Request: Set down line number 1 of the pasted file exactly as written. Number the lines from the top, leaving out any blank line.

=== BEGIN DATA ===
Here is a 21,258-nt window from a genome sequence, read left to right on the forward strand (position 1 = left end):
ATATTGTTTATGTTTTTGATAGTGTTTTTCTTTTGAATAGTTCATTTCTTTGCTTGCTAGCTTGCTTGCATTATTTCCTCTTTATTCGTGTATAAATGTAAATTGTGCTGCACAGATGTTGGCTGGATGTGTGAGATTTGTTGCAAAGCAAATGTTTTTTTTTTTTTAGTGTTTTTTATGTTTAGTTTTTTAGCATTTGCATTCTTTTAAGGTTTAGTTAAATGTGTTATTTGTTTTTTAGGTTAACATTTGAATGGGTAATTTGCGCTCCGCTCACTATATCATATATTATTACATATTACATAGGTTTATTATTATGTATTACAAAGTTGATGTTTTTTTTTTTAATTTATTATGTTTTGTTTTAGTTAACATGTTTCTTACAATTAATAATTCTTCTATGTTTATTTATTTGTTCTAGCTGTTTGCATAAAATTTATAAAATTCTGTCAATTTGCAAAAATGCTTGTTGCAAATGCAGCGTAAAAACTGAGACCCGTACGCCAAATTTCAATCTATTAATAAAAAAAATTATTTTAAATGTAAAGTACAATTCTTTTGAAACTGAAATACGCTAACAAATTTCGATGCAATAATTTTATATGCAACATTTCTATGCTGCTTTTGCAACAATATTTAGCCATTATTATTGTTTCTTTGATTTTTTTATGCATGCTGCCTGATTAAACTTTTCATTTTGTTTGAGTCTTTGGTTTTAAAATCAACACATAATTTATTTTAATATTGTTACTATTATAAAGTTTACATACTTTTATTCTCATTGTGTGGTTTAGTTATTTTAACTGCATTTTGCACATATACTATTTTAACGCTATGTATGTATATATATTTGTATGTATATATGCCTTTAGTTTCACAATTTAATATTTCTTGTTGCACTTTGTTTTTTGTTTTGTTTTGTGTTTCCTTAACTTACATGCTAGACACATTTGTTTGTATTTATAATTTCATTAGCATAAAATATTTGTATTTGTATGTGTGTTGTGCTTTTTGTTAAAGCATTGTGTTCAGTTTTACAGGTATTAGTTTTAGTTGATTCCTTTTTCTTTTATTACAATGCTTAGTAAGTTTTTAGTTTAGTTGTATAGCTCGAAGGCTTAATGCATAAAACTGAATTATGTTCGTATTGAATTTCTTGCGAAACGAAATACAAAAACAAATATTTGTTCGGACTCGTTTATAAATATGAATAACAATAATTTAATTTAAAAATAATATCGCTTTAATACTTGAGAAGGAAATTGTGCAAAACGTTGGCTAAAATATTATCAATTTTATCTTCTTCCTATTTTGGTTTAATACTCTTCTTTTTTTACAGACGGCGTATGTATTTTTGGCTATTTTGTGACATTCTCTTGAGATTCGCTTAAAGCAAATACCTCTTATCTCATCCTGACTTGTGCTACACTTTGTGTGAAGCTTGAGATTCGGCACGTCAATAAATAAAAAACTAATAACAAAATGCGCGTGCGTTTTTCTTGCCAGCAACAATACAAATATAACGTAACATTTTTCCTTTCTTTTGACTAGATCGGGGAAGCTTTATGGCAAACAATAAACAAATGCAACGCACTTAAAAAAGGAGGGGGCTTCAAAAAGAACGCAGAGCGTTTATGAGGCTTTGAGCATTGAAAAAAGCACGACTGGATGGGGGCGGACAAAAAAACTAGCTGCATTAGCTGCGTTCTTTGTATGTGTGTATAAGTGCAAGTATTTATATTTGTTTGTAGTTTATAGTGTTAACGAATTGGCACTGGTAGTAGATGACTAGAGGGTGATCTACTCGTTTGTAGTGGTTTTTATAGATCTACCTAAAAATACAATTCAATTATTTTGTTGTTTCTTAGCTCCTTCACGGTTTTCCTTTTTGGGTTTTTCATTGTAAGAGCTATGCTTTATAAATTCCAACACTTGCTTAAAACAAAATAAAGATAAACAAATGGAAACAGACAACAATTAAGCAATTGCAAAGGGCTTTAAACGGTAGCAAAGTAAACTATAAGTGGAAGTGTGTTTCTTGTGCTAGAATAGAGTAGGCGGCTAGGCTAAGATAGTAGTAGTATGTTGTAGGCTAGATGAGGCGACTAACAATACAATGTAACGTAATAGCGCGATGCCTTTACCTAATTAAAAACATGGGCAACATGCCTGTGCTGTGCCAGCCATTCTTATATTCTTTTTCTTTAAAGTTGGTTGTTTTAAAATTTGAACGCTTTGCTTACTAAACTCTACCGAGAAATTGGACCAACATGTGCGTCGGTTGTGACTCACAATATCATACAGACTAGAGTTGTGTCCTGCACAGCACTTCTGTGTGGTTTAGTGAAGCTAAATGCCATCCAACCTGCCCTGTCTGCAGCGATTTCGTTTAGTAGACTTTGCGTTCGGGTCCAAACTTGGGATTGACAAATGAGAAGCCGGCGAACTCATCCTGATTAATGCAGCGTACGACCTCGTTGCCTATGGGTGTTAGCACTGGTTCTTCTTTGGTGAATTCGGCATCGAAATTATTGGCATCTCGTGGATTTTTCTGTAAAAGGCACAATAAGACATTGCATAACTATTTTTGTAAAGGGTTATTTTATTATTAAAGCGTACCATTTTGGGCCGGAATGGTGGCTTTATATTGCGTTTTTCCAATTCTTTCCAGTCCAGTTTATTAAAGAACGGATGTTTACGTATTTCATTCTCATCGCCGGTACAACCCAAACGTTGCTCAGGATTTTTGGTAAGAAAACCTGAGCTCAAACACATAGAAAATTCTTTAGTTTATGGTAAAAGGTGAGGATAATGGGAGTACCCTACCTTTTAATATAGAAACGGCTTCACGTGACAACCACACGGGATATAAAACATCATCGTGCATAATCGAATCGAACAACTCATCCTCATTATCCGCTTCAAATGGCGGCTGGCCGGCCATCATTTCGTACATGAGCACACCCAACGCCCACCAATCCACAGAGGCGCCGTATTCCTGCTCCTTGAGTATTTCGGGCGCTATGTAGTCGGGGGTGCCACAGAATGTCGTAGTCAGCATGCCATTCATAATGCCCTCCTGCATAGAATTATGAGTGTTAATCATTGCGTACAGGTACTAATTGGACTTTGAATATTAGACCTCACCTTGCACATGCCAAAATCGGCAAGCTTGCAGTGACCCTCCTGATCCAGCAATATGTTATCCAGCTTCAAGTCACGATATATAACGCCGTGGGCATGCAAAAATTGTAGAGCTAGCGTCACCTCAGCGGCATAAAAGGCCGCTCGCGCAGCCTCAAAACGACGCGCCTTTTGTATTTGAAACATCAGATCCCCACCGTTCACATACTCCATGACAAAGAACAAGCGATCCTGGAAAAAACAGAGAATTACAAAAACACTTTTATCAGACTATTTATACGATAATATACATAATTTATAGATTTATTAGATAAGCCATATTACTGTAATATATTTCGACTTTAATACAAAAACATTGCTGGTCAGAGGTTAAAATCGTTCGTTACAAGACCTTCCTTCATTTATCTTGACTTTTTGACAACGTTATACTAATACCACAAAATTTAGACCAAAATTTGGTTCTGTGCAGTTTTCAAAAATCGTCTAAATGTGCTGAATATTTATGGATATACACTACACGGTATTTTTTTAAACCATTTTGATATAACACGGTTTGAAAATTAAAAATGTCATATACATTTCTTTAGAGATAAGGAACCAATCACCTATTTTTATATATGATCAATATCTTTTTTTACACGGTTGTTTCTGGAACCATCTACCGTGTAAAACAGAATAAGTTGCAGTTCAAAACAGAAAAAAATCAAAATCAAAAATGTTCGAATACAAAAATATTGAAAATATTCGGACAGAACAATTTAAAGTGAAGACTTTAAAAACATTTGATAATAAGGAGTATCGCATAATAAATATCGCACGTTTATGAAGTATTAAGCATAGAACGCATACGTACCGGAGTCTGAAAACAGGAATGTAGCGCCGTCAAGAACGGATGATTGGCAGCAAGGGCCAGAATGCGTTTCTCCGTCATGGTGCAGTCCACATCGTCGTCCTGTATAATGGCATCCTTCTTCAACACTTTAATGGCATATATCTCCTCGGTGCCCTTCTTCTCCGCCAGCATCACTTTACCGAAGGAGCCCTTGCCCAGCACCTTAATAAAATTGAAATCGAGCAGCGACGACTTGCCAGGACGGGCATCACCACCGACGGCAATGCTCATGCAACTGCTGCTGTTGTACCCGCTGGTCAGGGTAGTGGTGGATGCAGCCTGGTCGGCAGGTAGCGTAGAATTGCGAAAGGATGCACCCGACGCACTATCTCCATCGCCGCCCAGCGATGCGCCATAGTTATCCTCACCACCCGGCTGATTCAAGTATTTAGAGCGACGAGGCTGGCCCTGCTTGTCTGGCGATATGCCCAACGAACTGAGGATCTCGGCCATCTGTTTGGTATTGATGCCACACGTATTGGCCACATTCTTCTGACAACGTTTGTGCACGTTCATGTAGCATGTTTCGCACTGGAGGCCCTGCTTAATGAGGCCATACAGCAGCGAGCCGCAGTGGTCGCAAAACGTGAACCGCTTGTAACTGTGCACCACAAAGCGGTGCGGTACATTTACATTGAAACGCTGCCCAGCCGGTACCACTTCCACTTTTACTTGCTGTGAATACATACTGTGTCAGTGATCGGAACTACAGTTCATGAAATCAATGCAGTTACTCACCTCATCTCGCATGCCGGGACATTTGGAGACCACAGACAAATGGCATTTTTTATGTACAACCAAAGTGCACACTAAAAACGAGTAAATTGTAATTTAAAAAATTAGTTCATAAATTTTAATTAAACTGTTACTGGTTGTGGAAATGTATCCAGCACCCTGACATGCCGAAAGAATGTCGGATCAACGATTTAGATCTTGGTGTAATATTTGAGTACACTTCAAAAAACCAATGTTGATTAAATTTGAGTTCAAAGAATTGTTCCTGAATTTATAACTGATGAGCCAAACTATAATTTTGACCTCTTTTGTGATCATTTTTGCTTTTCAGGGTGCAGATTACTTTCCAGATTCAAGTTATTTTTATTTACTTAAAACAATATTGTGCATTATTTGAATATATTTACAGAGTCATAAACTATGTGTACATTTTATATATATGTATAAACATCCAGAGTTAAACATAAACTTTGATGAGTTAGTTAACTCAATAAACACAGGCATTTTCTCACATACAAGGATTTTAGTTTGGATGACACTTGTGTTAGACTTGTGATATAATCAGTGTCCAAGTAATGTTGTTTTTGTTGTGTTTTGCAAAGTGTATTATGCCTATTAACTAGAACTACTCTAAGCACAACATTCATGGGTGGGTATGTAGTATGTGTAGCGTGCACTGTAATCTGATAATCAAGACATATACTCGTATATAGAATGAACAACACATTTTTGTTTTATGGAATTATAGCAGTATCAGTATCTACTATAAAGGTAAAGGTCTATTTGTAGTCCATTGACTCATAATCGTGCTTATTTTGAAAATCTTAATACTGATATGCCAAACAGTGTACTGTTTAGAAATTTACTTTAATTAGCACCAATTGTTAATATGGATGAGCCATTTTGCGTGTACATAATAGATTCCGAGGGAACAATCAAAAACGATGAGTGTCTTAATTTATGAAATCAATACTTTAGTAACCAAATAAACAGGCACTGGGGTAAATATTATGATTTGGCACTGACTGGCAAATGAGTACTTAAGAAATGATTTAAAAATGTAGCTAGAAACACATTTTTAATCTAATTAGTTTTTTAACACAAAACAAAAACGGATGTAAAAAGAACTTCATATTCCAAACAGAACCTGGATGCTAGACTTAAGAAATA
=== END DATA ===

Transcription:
Here is a 21,258-nt window from a genome sequence, read left to right on the forward strand (position 1 = left end):